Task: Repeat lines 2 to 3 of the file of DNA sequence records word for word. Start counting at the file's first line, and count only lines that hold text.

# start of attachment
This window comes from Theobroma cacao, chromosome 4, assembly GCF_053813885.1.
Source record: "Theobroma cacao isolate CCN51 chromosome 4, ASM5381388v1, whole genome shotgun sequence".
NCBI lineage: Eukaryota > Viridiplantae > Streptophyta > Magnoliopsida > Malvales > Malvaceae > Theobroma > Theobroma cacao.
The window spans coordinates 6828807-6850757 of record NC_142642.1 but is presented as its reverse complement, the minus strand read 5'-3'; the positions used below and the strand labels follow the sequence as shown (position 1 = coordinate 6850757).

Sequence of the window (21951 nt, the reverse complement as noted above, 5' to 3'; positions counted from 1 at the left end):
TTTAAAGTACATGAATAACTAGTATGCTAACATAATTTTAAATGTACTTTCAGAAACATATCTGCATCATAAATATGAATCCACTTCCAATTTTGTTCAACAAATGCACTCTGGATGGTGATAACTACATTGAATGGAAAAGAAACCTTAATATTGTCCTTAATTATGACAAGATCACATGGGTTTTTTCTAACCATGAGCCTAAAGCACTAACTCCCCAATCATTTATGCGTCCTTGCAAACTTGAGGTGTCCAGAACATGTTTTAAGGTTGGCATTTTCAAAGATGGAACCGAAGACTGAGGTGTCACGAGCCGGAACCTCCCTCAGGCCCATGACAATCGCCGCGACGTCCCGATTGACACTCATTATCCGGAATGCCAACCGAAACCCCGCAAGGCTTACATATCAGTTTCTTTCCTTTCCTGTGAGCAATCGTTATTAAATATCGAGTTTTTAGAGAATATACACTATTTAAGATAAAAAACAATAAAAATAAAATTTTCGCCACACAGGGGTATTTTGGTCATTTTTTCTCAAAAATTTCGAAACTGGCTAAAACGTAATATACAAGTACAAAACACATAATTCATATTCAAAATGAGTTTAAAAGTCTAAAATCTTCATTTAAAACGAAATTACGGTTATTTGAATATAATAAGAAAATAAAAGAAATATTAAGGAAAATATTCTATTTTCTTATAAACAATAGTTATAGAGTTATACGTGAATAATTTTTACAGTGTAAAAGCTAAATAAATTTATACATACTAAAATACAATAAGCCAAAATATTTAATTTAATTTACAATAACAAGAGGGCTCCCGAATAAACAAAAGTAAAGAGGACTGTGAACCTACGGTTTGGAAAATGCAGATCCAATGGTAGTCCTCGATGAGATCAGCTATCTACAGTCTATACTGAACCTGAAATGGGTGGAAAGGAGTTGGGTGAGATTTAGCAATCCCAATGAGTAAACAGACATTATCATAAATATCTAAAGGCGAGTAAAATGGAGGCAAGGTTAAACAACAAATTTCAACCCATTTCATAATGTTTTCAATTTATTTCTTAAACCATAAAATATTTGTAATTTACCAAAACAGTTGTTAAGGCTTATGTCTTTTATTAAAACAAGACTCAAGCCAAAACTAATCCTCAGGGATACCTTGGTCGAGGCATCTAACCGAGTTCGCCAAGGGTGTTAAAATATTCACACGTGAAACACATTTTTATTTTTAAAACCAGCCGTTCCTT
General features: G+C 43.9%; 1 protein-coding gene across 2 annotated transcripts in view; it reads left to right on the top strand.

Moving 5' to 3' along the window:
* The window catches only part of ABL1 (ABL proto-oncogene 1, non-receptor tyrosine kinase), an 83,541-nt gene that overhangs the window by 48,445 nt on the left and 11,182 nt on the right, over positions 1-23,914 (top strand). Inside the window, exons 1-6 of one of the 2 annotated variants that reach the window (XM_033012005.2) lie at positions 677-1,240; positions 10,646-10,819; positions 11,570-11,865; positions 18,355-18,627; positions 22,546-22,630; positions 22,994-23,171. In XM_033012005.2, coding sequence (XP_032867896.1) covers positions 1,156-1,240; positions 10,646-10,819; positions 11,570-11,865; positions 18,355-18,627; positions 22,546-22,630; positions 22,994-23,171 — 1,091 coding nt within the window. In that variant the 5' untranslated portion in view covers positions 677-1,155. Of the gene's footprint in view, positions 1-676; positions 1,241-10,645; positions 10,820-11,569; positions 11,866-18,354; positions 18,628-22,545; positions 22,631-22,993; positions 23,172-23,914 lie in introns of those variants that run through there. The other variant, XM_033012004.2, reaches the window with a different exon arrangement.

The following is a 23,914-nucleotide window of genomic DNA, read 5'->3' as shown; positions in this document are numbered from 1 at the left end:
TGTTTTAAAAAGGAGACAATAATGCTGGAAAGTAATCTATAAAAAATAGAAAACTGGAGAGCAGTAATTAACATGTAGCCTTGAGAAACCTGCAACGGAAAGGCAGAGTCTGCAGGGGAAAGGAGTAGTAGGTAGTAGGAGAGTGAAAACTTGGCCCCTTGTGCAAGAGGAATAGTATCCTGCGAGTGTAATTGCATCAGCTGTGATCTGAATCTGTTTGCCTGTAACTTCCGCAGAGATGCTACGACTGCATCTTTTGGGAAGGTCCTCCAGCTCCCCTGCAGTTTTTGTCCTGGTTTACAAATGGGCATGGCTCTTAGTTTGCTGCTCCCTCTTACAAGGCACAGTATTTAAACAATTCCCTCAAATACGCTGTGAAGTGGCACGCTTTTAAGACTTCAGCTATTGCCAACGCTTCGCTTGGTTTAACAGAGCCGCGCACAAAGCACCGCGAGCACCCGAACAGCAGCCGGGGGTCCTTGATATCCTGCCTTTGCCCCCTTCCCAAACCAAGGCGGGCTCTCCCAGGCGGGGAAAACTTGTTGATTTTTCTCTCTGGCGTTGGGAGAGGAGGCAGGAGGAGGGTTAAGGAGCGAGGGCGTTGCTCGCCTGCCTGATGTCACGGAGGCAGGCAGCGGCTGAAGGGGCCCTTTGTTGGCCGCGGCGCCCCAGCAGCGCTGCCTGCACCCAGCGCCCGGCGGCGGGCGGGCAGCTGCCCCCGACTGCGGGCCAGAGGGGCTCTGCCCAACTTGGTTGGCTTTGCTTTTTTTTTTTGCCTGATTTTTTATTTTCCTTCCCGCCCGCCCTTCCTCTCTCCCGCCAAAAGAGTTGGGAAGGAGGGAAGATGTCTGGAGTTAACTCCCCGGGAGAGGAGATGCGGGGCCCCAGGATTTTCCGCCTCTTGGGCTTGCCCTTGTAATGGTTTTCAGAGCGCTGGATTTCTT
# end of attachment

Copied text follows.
Source record: "Theobroma cacao isolate CCN51 chromosome 4, ASM5381388v1, whole genome shotgun sequence".
NCBI lineage: Eukaryota > Viridiplantae > Streptophyta > Magnoliopsida > Malvales > Malvaceae > Theobroma > Theobroma cacao.